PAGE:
University of São Paulo: Research reveals increase in insomnia among health professionals during the pandemic

With the covid-19 pandemic, the workload faced by health professionals raises concerns about the physical and mental health of these professionals. A study developed by researchers from the USP School of Medicine (FMUSP) and the USP School of Public Health (FSP) analyzed 4,384 health professionals and revealed that 41.4% of them had new complaints of insomnia or worsening of this condition during the pandemic. The study also noted a 13% increase in the number of drug treatments for insomnia among professionals.

The results of the study, whose main author is Professor Luciano Drager, from FMUSP, were published in September 2020, in a preprint version (without peer review), on the medRxiv platform.

The research was cross-sectional, that is, the data were obtained through a single information, in this case, by applying an online questionnaire in June 2020, covering all regions, carried out by the Brazilian Association of Medicine of the Sleep (ABMS). Participants were on average 44 years old, 76% were women and 53.8% or medical doctors, among nurses, nutritionists, physiotherapists, occupational therapists, speech therapists, psychologists etc . Among them, 55.7% were working in the care of patients with covid-19 and 9.2% reported having a case of virus infection.

Participants were asked about their health status, with emphasis on sleep disorders, anxiety and stress due to physical and mental exhaustion at work, a chronic condition better known as Burnout syndrome. “Our interest was to verify the prevalence of insomnia, anxiety and B urnou t in health professionals with the result of the pandemic scenario,” says Claudia Moreno, co-author of the study, professor of FSP and vice president of the ABMS.

“The results show that health professionals were already suffering from the effects of the pandemic after a few months of work, which means that today, a year later, the situation must be aggravated”, says Claudia Moreno.

Among the interviewees, 1,817 (41.4%) reported new complaints of insomnia or worsening of the condition they already had, in parallel; 572 (13%) reported starting new treatments using medication for insomnia.

“Not meeting the need for sleep has short, medium and long-term effects on health”, says the researcher. According to her, adequate sleep, both in terms of its duration and when it is performed, is a physiological need of the body. One day a doctor is sleep deprived is enough to generate mood swings and headaches. Symptoms worsen in cases of chronic sleep deprivation. “In these cases, more serious health problems can occur, such as gastrointestinal, cardiovascular, mental health disorders, among others”, he completes.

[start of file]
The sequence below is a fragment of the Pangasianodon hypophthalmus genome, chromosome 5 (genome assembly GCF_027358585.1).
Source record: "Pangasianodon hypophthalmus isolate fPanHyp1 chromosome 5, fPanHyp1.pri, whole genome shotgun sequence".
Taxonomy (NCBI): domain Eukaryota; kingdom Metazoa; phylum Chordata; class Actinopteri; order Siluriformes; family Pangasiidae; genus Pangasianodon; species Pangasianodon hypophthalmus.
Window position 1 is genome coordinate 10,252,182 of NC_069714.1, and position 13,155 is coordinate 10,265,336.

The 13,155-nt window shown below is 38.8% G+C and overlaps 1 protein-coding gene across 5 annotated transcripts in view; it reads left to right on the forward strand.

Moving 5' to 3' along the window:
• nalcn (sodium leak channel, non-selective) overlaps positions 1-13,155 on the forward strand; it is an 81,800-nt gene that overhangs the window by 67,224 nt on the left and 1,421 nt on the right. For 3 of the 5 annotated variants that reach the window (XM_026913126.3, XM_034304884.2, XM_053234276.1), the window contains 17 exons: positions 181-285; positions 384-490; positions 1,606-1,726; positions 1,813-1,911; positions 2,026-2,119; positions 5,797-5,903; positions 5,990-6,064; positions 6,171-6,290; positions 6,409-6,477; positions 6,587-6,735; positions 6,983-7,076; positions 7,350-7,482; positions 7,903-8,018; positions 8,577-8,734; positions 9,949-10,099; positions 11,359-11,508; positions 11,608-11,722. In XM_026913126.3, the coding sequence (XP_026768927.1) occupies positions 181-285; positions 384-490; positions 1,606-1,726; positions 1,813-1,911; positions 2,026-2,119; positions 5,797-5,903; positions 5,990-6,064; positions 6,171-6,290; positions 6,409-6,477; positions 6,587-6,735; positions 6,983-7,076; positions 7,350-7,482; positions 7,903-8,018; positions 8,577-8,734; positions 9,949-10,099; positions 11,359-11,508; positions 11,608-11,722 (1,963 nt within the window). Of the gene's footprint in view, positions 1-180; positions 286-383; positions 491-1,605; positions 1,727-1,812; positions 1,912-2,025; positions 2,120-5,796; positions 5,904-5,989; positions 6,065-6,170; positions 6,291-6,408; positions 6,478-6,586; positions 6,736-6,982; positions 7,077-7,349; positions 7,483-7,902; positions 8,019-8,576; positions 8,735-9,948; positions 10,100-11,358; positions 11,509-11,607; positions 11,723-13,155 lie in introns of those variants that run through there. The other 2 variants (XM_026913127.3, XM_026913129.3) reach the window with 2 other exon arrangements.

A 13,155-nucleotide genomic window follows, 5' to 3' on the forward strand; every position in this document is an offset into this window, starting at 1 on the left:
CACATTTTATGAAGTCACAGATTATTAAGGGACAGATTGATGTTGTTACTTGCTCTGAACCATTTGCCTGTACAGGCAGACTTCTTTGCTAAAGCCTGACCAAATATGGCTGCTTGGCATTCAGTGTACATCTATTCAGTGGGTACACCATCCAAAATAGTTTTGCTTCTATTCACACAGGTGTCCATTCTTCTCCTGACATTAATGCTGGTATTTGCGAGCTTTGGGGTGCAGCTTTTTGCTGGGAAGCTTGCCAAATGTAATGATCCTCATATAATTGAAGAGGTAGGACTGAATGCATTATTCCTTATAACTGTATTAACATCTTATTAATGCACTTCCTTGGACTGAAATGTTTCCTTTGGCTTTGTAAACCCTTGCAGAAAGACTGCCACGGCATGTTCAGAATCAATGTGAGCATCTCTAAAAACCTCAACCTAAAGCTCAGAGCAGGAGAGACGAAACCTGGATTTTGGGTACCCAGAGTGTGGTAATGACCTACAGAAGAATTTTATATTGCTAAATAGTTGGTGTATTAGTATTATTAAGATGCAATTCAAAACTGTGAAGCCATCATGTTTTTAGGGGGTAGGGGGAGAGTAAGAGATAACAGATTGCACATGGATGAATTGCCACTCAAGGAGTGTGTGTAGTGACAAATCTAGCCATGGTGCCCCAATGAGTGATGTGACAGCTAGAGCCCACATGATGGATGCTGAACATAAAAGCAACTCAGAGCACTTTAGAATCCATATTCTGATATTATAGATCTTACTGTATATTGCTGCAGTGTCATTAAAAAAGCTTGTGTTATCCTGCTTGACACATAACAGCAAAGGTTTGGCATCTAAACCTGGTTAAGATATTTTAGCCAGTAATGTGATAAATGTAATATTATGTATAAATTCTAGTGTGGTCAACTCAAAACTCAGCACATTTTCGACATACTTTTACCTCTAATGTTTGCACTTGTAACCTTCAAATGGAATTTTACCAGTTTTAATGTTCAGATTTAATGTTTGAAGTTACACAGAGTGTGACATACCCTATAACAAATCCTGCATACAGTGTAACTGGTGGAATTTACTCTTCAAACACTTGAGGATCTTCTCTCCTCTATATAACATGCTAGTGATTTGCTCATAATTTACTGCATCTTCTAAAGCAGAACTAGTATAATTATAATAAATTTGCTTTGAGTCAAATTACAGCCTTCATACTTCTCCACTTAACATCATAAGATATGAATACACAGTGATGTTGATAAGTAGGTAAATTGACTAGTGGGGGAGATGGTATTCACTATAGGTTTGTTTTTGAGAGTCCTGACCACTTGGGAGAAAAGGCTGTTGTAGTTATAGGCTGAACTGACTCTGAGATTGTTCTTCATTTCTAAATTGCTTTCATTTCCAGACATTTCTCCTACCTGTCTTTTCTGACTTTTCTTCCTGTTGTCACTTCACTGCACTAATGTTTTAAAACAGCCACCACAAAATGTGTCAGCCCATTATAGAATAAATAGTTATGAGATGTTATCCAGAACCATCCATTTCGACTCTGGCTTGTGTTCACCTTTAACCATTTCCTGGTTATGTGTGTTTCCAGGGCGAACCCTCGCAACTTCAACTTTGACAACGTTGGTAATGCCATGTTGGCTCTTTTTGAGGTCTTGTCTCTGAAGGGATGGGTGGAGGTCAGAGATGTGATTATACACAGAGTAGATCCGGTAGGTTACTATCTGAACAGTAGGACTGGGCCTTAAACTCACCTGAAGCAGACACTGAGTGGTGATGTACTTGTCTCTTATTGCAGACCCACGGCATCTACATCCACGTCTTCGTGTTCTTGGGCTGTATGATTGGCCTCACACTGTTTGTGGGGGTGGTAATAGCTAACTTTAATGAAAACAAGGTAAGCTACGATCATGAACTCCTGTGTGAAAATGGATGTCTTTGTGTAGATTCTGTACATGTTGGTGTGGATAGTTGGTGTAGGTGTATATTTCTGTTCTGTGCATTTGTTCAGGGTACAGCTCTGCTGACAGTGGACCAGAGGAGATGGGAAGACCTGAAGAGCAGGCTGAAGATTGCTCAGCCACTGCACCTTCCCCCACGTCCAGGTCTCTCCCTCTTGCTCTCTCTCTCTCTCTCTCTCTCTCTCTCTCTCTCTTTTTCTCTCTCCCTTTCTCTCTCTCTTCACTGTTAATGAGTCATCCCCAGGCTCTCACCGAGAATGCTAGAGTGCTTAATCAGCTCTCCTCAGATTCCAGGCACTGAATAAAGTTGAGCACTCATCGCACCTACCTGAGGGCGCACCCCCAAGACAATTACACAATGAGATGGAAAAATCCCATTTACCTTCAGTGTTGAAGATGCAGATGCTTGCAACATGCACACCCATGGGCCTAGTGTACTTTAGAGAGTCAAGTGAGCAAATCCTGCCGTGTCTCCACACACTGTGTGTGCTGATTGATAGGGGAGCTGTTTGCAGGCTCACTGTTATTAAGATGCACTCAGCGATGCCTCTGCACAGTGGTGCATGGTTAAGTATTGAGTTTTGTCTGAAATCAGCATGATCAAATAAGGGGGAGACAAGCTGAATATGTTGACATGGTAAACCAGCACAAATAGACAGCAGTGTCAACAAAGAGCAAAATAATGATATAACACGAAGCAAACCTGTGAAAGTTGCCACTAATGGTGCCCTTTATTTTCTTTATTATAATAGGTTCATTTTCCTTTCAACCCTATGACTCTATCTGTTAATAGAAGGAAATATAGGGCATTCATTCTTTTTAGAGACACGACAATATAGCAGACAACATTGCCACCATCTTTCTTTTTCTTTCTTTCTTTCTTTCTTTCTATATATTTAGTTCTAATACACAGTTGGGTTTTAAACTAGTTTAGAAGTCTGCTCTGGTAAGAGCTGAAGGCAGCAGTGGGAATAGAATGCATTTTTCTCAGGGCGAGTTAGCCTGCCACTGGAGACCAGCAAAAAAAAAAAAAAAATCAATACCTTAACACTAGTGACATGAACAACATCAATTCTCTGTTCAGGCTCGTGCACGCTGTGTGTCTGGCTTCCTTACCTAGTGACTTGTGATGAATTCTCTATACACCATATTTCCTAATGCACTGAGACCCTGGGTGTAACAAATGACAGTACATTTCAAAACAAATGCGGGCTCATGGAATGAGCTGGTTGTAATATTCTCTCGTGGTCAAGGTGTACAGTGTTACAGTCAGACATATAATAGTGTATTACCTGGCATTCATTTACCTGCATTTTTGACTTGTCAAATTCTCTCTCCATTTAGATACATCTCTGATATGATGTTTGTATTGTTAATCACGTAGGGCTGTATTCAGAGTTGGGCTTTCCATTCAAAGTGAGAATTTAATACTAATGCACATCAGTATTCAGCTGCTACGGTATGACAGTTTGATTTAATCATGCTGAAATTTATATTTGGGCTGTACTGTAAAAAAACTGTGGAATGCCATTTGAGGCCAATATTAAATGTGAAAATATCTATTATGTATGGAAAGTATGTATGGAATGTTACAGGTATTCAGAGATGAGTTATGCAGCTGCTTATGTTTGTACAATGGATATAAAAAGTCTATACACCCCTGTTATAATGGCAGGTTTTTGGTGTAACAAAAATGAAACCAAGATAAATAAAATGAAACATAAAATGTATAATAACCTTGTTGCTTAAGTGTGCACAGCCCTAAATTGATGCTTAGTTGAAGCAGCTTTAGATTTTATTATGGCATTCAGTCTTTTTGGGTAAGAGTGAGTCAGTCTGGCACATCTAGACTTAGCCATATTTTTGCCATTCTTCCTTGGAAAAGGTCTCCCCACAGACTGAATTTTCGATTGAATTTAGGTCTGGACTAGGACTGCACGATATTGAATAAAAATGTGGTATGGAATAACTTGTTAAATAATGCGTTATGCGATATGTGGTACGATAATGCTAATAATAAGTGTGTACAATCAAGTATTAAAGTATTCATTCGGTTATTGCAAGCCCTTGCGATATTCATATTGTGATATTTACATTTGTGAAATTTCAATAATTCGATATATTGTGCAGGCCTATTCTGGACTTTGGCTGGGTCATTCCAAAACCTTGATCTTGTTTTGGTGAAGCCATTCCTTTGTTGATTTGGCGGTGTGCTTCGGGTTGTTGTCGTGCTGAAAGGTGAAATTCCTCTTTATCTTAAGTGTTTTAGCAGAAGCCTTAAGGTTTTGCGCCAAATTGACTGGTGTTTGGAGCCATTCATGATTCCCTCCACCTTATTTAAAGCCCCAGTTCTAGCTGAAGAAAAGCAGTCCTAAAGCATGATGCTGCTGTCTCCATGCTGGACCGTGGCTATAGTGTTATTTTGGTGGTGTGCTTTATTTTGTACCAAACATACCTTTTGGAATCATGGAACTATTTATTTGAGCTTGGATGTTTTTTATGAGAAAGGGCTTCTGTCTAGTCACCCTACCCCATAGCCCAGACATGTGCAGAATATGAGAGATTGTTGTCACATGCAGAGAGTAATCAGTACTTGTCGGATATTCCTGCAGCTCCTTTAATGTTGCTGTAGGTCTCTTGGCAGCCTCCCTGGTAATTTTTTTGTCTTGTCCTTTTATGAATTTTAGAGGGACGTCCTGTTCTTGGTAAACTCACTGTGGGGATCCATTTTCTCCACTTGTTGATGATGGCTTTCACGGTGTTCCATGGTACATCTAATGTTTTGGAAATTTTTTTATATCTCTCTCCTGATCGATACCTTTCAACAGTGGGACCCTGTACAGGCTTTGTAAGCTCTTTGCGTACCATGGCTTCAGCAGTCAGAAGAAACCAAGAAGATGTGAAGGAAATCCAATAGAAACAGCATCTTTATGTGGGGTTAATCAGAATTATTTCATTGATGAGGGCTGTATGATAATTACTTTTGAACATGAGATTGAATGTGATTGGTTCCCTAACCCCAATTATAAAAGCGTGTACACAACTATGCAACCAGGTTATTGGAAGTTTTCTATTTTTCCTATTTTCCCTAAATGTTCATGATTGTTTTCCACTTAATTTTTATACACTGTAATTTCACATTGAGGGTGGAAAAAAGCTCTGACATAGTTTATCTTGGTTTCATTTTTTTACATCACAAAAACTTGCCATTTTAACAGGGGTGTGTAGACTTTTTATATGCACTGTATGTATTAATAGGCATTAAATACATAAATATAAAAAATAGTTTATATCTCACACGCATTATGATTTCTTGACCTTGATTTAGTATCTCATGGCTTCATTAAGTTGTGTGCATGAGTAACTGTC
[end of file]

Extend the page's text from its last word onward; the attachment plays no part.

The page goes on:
The data showed that, during the pandemic, anxiety prevailed in 44.2% of respondents and Burnout in 21% of them. Some factors proved to be “protective” for new complaints and worsening of insomnia, such as increased income; be a psychologist or physiotherapist (in relation to administrative work); attend in an office or clinic and have had an increase in working hours. The explanation for the latter may lie in the rapid falling asleep due to the reduction in sleep itself and its quality, generated by the increase in the journey. “As people sleep less and worse, when they lie down to sleep, they have a short period of sleep — what could be identified by them as the absence of insomnia, something like ‘I fall into bed and fall asleep right away’”, explains Claudia, who emphasizes the need for more studies on this relationship.

Other factors were identified as risk factors. Among them are reduced income, weight changes, development of Burnout syndrome, attending or having already treated patients with covid-19, anxiety and being a woman. The scientist explains that it is likely that women are more likely to suffer from insomnia and burnout because they are responsible, in most cases, for taking care of household chores, which implies a double work shift.

The research considers that insomnia can have a negative impact on the work performance of health professionals, in addition to the long-term dependence on pharmacological treatments. According to the researcher, without changes in the conditions to which these workers are exposed, medical errors and care errors in patient care, in addition to the possibility of developing and worsening health problems, can be expected. “The results show that health professionals were already suffering from the effects of the pandemic after a few months of work, which means that today, a year later, the situation must be aggravated”, he adds.

The urgency of programs dedicated to sleep and mental health for professionals working in the health area is also pointed out. “It is necessary to assess the workload of these professionals, in order to give them time to rest and recover”, says Claudia.

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